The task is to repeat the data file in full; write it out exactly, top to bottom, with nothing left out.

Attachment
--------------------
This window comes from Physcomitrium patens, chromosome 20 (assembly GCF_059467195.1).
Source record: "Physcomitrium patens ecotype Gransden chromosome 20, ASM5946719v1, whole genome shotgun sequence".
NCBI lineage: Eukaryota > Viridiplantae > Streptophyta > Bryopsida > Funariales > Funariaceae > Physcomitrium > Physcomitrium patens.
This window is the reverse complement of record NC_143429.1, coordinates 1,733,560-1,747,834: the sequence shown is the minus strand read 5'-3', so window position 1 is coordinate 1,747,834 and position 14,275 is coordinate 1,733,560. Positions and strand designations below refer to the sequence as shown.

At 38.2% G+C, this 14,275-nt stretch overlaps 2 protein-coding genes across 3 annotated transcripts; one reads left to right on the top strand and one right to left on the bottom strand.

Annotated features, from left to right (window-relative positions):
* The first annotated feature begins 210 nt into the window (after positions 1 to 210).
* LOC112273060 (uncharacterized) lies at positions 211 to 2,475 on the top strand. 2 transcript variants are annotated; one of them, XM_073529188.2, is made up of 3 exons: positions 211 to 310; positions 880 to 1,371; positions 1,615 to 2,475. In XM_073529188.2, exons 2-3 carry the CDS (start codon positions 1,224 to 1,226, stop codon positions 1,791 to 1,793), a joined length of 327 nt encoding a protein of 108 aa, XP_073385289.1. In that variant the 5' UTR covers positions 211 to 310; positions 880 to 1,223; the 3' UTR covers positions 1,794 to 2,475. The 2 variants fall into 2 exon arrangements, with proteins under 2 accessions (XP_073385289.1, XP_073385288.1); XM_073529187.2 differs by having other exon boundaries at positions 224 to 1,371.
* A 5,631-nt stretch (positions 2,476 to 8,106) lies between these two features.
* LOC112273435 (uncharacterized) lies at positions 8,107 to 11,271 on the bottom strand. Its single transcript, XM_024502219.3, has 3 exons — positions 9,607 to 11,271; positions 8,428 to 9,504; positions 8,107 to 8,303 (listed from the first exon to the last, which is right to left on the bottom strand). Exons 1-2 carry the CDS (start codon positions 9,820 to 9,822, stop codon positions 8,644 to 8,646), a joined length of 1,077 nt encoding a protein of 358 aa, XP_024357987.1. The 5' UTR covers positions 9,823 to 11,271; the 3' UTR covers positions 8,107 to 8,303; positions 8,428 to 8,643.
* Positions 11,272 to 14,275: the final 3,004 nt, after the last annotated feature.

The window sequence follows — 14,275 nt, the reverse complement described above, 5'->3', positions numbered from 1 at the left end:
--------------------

This window comes from Physcomitrium patens, chromosome 20 (assembly GCF_059467195.1).
Source record: "Physcomitrium patens ecotype Gransden chromosome 20, ASM5946719v1, whole genome shotgun sequence".
NCBI lineage: Eukaryota > Viridiplantae > Streptophyta > Bryopsida > Funariales > Funariaceae > Physcomitrium > Physcomitrium patens.
This window is the reverse complement of record NC_143429.1, coordinates 1,733,560-1,747,834: the sequence shown is the minus strand read 5'-3', so window position 1 is coordinate 1,747,834 and position 14,275 is coordinate 1,733,560. Positions and strand designations below refer to the sequence as shown.

At 38.2% G+C, this 14,275-nt stretch overlaps 2 protein-coding genes across 3 annotated transcripts; one reads left to right on the top strand and one right to left on the bottom strand.

Annotated features, from left to right (window-relative positions):
* The first annotated feature begins 210 nt into the window (after positions 1 to 210).
* LOC112273060 (uncharacterized) lies at positions 211 to 2,475 on the top strand. 2 transcript variants are annotated; one of them, XM_073529188.2, is made up of 3 exons: positions 211 to 310; positions 880 to 1,371; positions 1,615 to 2,475. In XM_073529188.2, exons 2-3 carry the CDS (start codon positions 1,224 to 1,226, stop codon positions 1,791 to 1,793), a joined length of 327 nt encoding a protein of 108 aa, XP_073385289.1. In that variant the 5' UTR covers positions 211 to 310; positions 880 to 1,223; the 3' UTR covers positions 1,794 to 2,475. The 2 variants fall into 2 exon arrangements, with proteins under 2 accessions (XP_073385289.1, XP_073385288.1); XM_073529187.2 differs by having other exon boundaries at positions 224 to 1,371.
* A 5,631-nt stretch (positions 2,476 to 8,106) lies between these two features.
* LOC112273435 (uncharacterized) lies at positions 8,107 to 11,271 on the bottom strand. Its single transcript, XM_024502219.3, has 3 exons — positions 9,607 to 11,271; positions 8,428 to 9,504; positions 8,107 to 8,303 (listed from the first exon to the last, which is right to left on the bottom strand). Exons 1-2 carry the CDS (start codon positions 9,820 to 9,822, stop codon positions 8,644 to 8,646), a joined length of 1,077 nt encoding a protein of 358 aa, XP_024357987.1. The 5' UTR covers positions 9,823 to 11,271; the 3' UTR covers positions 8,107 to 8,303; positions 8,428 to 8,643.
* Positions 11,272 to 14,275: the final 3,004 nt, after the last annotated feature.

The window sequence follows — 14,275 nt, the reverse complement described above, 5'->3', positions numbered from 1 at the left end: